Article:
Direct Continuation of: The Constitutionality of ObamaCare: Background
When we last left off, Florida v. the United States Department of Health and Human Services had been appealed all the way to the Supreme Court, who would be faced with the final judgement on the constitutionality of ObamaCare, in National Federation of Independent Business v. Sebelius.
The claim of the respondents (National Federation of Independent Business) was that ObamaCare was unconstitutional because it was regulating economic inactivity, and the claim of the petitioners (Sebelius) was that ObamaCare is constitutional because it is allowed under either (a) the Commerce Clause, (b) the Necessary and Proper / Elastic Clause, (c) Congress’s power to tax, or some combination of the three.
In this essay, we will look at (a) and (b) — the Commerce Clause and Elastic Clause — in depth.
What Are These Clauses?
The Constitution enumerates what it is the US government can do in broad terms through a variety of clauses. One of these clauses is Article I, Section 8, Clause 3, which states that the United States Congress shall have power “[t]o regulate Commerce with foreign Nations, and among the several States, and with the Indian Tribes.” This is the Commerce Clause.
Also relevant is Article I, Section 8, Clause 18, which states that Congress shall also have power “[t]o make all Laws which shall be necessary and proper for carrying into Execution the foregoing Powers, and all other Powers vested by this Constitution in the Government of the United States, or in any Department or Officer thereof.” As you can see, this clause is exceedingly broad or elastic, being stretched to cover nearly any conceivable goal — this is why it’s often informally called the elastic clause, though it is formally referred to as The Necessary and Proper Clause.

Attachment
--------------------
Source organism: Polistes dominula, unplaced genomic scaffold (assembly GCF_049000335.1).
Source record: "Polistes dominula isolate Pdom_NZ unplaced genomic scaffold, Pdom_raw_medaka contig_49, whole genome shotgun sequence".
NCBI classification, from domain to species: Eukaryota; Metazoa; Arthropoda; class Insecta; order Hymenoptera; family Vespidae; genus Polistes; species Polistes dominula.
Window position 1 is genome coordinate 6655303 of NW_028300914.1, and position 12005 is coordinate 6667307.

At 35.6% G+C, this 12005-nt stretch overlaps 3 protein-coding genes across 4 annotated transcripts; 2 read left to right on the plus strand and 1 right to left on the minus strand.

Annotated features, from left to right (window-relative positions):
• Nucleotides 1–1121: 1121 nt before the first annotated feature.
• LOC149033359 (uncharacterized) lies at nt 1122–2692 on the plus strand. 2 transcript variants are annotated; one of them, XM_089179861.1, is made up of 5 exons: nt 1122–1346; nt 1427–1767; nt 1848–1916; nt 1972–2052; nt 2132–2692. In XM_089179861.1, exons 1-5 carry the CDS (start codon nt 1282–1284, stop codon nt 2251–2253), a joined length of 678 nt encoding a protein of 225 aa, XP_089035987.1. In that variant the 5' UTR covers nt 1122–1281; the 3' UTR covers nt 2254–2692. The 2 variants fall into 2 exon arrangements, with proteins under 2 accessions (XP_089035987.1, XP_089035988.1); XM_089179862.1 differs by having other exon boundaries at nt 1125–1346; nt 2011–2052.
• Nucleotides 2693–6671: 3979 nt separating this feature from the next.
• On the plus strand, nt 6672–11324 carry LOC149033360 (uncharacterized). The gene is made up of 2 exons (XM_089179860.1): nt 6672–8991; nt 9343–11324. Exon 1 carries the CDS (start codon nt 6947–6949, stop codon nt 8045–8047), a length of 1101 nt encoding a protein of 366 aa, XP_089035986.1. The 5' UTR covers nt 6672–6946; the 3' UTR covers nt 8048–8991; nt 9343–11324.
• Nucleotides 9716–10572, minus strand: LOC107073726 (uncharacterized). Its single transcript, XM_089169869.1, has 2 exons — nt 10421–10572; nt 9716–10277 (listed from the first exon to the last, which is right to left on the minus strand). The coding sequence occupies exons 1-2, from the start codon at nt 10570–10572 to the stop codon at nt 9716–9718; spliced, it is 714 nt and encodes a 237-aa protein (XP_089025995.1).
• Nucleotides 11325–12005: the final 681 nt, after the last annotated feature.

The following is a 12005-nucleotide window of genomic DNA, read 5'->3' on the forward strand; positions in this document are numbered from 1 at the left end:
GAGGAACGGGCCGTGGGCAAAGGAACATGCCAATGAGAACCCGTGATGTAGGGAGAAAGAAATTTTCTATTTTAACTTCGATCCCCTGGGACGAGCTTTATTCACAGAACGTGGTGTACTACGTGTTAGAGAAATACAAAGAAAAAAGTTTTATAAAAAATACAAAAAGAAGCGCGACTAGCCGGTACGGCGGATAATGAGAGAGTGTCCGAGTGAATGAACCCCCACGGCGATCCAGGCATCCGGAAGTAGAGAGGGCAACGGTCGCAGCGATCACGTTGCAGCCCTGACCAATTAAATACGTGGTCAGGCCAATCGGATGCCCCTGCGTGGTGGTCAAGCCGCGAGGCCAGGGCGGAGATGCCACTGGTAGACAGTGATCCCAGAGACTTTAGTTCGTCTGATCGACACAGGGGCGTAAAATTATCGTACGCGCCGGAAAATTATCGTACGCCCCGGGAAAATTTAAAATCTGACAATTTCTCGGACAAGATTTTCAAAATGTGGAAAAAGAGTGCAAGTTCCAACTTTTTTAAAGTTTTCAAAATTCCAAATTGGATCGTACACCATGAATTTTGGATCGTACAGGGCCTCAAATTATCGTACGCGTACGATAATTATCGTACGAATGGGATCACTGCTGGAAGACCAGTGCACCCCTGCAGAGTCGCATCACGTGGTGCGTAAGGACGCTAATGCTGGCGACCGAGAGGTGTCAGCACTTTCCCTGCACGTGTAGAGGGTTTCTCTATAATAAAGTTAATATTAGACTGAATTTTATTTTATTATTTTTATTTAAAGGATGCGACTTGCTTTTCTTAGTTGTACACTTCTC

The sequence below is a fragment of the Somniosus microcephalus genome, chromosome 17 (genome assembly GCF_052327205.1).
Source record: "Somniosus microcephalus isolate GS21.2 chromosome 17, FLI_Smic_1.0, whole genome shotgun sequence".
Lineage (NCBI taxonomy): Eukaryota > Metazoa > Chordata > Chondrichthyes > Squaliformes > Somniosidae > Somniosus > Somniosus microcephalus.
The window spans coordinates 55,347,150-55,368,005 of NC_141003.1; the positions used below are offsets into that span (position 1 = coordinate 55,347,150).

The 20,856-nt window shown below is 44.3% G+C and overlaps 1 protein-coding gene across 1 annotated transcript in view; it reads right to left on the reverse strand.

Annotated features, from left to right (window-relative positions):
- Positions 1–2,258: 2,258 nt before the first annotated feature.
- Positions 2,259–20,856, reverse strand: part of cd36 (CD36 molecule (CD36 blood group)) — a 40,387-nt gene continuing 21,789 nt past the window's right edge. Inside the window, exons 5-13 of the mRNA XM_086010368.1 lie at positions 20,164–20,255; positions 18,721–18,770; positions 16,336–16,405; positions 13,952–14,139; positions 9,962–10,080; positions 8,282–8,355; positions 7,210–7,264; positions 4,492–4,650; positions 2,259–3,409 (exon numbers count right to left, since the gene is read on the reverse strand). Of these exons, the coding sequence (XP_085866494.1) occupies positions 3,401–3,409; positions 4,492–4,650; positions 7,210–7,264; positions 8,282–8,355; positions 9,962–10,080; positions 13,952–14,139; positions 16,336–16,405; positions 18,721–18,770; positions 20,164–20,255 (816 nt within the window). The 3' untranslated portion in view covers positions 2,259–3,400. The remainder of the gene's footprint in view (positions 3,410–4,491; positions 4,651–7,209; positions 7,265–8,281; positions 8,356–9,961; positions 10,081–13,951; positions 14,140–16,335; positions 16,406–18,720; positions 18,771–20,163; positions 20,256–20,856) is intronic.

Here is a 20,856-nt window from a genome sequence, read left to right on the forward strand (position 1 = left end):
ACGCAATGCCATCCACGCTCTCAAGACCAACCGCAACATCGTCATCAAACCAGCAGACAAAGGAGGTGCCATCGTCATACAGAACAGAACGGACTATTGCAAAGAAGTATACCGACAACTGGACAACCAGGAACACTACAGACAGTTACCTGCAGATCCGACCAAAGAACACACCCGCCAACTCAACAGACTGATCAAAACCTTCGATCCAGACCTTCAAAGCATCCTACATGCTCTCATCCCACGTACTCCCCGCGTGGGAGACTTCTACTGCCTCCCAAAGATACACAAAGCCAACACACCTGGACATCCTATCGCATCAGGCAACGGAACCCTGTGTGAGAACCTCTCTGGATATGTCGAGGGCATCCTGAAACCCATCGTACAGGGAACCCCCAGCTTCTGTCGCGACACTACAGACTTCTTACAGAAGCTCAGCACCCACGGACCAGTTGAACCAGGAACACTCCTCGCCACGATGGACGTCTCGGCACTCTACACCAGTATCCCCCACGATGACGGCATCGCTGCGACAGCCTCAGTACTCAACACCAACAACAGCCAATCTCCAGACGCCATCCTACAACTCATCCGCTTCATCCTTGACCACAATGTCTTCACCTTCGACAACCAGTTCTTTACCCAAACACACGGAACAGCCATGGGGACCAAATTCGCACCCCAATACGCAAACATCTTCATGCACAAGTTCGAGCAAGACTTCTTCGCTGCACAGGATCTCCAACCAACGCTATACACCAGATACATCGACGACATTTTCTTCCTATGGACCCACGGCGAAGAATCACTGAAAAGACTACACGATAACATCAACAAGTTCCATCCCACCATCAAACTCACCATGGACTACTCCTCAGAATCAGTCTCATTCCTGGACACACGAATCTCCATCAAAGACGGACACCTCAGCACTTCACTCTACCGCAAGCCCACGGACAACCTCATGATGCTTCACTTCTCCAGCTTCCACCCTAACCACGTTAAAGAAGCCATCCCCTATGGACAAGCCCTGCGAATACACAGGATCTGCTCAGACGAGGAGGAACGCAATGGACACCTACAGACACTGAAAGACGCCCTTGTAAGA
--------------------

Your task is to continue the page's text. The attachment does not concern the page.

These two clauses are often used together to give the government the power to regulate a wide variety of things when the states can’t do so effectively (because the issue is interstate in scope — not particular to any specific state, but rather to all states) and when the need is pressing (Congress really wants to do so to solve a major problem).
Risk Pools: The Argument for Commerce-Based Constitutionality
When it comes to ObamaCare, the individual mandate compels people to enter into an economic transaction to buy insurance, which is interstate in nature because insurance markets are interstate and the health problem is interstate — thus the involvement of interstate commerce, seemingly, can be regulated by the Commerce Clause. Furthermore, the individual mandate is supposed to be the only way such a goal can be accomplished (otherwise no one has a reason to buy insurance) and thus the law was necessary and proper to achieve this end.